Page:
Coho Salmon

Written by Jared Vincenti
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While it isn't much of a commercial fish, the Coho Salmon (Oncorhynchus kisutch) is a favorite fish of the sports fisherman. Also called the Silver Salmon, these fish are known for the silvery shine of their scales. Measuring two to three feet in length, they are the ideal size for an athletic angler.

The Coho's Life Cycle

Coho Salmon are unique in that they are able to adapt to almost any water body. Thus, they are well-represented in the ocean, as well as in most lakes and streams in Alaska. There are even some Coho Salmon all the way in Lake Michigan, and are adapting to life there after being transplanted by officials wanting to revitalize the Great Lakes' allure to sports fishers.

A unique characteristic of the Coho is that their run tends to follow the runs of other kinds of salmon. While the bulk of salmon make their trips upstream in the spring and summer, Coho fill the streams from July to November. By migrating at a different time, the Coho Salmon avoid the chaos that are Alaska rivers in springtime.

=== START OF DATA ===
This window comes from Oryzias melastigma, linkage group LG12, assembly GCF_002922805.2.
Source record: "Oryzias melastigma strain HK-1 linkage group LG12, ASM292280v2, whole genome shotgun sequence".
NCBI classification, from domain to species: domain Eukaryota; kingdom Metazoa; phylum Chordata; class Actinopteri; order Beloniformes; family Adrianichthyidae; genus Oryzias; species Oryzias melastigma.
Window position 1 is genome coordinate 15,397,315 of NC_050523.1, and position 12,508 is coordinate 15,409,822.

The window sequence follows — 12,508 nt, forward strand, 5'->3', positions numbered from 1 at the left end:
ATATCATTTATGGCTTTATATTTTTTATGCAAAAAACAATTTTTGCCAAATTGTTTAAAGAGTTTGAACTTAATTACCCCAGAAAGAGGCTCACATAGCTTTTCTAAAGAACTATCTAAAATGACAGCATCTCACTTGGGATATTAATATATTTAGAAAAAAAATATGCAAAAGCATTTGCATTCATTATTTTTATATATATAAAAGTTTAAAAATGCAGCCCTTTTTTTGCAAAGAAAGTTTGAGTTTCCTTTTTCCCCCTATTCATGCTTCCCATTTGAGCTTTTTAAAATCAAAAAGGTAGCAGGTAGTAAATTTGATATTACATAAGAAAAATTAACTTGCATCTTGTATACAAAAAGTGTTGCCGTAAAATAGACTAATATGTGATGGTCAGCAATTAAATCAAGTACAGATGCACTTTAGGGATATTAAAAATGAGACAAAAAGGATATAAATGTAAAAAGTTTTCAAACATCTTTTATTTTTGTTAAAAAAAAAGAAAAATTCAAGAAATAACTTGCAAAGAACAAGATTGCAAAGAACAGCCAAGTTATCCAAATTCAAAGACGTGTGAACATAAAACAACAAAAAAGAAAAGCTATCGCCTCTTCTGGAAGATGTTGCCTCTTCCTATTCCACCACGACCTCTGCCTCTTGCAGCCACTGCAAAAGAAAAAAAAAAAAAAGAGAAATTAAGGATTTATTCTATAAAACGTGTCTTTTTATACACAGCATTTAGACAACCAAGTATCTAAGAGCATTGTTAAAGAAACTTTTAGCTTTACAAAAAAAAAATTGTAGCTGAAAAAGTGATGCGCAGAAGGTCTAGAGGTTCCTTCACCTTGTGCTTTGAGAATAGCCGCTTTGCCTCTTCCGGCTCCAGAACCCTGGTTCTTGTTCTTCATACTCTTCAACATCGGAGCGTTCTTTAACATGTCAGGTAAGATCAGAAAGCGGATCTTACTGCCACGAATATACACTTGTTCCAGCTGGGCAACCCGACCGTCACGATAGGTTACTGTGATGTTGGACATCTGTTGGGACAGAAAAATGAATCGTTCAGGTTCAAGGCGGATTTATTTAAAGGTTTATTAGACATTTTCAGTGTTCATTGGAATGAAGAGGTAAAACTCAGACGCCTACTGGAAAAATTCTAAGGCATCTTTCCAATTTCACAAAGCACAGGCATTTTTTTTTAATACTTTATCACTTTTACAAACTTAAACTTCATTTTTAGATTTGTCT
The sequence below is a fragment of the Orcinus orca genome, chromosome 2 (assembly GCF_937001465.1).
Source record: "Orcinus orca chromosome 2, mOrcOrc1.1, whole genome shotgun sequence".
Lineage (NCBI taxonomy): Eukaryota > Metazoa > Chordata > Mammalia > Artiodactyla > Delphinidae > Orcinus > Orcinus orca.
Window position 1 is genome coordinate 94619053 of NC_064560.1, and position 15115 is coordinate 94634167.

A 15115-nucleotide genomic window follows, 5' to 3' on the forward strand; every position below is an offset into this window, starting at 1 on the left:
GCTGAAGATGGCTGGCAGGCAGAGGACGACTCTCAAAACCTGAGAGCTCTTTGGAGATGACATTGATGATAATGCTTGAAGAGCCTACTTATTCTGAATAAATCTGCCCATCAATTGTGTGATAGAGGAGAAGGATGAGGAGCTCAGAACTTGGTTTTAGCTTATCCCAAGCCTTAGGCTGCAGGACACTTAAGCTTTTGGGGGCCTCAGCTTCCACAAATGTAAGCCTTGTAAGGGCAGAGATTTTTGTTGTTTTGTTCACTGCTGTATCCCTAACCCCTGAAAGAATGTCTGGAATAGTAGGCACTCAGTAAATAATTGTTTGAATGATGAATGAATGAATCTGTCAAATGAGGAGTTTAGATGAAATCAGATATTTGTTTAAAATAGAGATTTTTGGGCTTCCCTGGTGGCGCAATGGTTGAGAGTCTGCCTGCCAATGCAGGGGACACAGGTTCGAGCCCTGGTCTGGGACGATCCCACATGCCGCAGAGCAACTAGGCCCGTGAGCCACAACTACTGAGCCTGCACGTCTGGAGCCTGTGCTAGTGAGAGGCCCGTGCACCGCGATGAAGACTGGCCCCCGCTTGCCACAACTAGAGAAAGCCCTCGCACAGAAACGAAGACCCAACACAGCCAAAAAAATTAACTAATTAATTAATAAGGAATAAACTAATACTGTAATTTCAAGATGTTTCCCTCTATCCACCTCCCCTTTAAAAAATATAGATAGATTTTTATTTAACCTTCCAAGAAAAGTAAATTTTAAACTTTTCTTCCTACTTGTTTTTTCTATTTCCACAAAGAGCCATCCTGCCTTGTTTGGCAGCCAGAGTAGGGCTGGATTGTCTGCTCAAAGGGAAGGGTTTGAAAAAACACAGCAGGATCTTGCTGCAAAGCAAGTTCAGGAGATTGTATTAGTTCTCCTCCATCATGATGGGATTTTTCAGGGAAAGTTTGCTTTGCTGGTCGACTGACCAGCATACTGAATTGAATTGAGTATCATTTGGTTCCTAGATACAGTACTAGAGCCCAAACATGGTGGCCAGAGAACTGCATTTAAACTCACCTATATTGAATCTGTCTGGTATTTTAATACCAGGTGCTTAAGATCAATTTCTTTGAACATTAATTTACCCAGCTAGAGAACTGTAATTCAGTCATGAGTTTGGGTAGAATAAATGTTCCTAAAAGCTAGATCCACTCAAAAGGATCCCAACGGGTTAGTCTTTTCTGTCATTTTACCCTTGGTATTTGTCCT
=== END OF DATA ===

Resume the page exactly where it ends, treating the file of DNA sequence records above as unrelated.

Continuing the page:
They are a thrilling fish for the fisherman, as they are scrappy fighters. They don't give up easily, and are famously acrobatic. The sight of a three foot Coho leaping out of the water, its silver body shining in the light, is as close to heaven as some fishermen will get in this life, and worth days of baiting and waiting.


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